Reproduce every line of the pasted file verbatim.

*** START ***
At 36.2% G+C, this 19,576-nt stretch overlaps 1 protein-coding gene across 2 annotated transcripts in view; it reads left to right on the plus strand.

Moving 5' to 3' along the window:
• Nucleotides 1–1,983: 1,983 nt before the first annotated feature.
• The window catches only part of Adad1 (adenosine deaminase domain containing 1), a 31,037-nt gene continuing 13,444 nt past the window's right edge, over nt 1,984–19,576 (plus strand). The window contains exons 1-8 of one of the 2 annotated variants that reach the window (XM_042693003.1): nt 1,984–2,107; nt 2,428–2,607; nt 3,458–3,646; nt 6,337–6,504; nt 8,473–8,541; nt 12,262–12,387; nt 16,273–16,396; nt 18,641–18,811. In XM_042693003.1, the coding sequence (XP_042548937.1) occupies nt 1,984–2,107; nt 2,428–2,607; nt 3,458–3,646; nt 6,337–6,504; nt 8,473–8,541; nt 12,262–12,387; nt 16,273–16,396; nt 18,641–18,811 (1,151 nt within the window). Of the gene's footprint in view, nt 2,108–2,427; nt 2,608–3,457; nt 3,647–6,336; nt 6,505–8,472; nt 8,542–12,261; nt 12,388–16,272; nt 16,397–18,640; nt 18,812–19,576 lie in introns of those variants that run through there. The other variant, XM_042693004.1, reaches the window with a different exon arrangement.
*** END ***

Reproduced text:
At 36.2% G+C, this 19,576-nt stretch overlaps 1 protein-coding gene across 2 annotated transcripts in view; it reads left to right on the plus strand.

Moving 5' to 3' along the window:
• Nucleotides 1–1,983: 1,983 nt before the first annotated feature.
• The window catches only part of Adad1 (adenosine deaminase domain containing 1), a 31,037-nt gene continuing 13,444 nt past the window's right edge, over nt 1,984–19,576 (plus strand). The window contains exons 1-8 of one of the 2 annotated variants that reach the window (XM_042693003.1): nt 1,984–2,107; nt 2,428–2,607; nt 3,458–3,646; nt 6,337–6,504; nt 8,473–8,541; nt 12,262–12,387; nt 16,273–16,396; nt 18,641–18,811. In XM_042693003.1, the coding sequence (XP_042548937.1) occupies nt 1,984–2,107; nt 2,428–2,607; nt 3,458–3,646; nt 6,337–6,504; nt 8,473–8,541; nt 12,262–12,387; nt 16,273–16,396; nt 18,641–18,811 (1,151 nt within the window). Of the gene's footprint in view, nt 2,108–2,427; nt 2,608–3,457; nt 3,647–6,336; nt 6,505–8,472; nt 8,542–12,261; nt 12,388–16,272; nt 16,397–18,640; nt 18,812–19,576 lie in introns of those variants that run through there. The other variant, XM_042693004.1, reaches the window with a different exon arrangement.